Photograph by Frans Lanting, Nat Geo Image Collection
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Achieving the Obama Administration's goal to cut greenhouse gases would require major cuts in emissions from coal-fired power plants such as this one in Page, Arizona.

Photograph by Frans Lanting, Nat Geo Image Collection

U.S. Unveils Plans to Cut Greenhouse Gases

White House submits targets for meeting UN goals on climate change.

Following through with a pledge made last fall, the White House submitted plans Tuesday to the United Nations to cut U.S. greenhouse gas emissions 26 to 28 percent by 2025.

The U.S. joins more than 30 other countries—including Mexico, Russia, all European Union members, Switzerland, and Norway—in meeting an April 1 deadline to unveil how they would meet specific emission-reductions targets. Last fall, the Obama Administration agreed in negotiations to submit a plan in advance of the UN Framework Convention on Climate Change meeting, which takes place in Paris this December.

The U.S. accounts for 17 percent of global greenhouse gas emissions. As a whole, the countries meeting the deadline account for some 58 percent of emissions, according to a blog post by the administration's climate policy adviser Brian Deese.

Several countries, including major carbon dioxide emitters such as India and Brazil, won't meet the April deadline and may not offer formal commitments for months.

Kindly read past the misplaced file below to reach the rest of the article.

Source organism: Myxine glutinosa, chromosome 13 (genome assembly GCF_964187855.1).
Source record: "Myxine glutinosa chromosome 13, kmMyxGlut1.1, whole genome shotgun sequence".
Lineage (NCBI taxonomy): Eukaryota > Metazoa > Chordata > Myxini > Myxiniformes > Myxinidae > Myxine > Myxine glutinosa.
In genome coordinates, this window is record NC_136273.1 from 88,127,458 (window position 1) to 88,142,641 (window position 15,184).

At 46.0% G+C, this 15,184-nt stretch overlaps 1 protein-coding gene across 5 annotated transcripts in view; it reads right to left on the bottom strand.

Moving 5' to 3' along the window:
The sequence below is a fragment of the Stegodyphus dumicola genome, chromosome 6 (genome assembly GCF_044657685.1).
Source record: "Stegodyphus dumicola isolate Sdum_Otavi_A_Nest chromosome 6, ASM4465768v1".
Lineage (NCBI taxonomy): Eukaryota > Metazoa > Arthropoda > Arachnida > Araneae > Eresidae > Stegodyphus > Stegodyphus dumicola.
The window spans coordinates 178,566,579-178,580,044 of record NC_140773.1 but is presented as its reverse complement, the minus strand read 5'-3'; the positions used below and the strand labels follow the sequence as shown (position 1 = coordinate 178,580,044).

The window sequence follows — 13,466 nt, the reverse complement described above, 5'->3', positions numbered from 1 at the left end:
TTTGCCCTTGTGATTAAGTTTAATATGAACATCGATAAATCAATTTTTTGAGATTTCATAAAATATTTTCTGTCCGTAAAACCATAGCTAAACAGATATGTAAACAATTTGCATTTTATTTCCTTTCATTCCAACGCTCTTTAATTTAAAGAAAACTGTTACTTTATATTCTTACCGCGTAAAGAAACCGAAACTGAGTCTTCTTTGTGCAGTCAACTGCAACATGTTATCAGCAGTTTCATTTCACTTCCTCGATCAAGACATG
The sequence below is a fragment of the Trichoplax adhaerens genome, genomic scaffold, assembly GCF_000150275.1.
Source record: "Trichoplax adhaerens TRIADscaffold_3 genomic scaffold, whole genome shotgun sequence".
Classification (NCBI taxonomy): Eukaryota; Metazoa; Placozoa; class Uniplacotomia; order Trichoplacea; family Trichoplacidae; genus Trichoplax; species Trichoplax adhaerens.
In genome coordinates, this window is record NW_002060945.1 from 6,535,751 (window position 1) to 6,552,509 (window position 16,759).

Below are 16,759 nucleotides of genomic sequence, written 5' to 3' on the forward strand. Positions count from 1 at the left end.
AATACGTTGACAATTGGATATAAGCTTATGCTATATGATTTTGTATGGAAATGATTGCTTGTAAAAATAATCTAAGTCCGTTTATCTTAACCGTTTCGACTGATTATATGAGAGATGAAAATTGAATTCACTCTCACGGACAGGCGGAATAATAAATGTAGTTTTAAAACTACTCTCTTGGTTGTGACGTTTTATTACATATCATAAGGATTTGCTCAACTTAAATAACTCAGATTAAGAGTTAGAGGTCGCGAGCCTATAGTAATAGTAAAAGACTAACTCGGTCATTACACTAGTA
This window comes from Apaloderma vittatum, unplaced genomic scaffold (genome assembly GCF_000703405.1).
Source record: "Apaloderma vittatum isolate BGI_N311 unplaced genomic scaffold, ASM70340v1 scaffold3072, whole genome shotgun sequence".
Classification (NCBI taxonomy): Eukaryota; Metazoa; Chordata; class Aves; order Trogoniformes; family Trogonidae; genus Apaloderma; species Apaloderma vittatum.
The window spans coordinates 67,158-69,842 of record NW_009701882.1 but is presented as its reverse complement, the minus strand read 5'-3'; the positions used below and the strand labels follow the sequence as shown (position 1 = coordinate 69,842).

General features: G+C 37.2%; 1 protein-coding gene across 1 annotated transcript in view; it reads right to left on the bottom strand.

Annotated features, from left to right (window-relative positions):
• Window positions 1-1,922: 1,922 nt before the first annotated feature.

"The United States' target is ambitious and achievable, and we have the tools we need to reach it," Deese wrote.

Some of the efforts needed to reach these targets already are under way. The Obama Administration has proposed rules to reduce CO2 emissions from coal-fired power plants and to curb methane emissions from domestic energy production by at least 40 percent over the next decade. The United States also has tightened fuel-economy standards for new cars and trucks.

But some critics have said that to achieve its reduction goals, the U.S. would have to make far steeper cuts to emissions. Michael Levi, an energy expert at the Council on Foreign Relations, wrote last year that achieving even the lower end of the pledge would require slashing power plant coal use about 75 percent.

After several years of declines, greenhouse gas emissions have inched up in the last two years in the United States, the world's second biggest emitter.

In a statement, the Union of Concerned Scientists called the White House plans "impressive," particularly given the gridlock in Washington, D.C. Republicans have criticized the White House for bypassing Congress and using its executive authority to have the Environmental Protection Agency establish new power plant emissions rules.

The Paris negotiations are expected to produce a global commitment that would take effect in 2020.

Craig Welch on Twitter @craigawelch.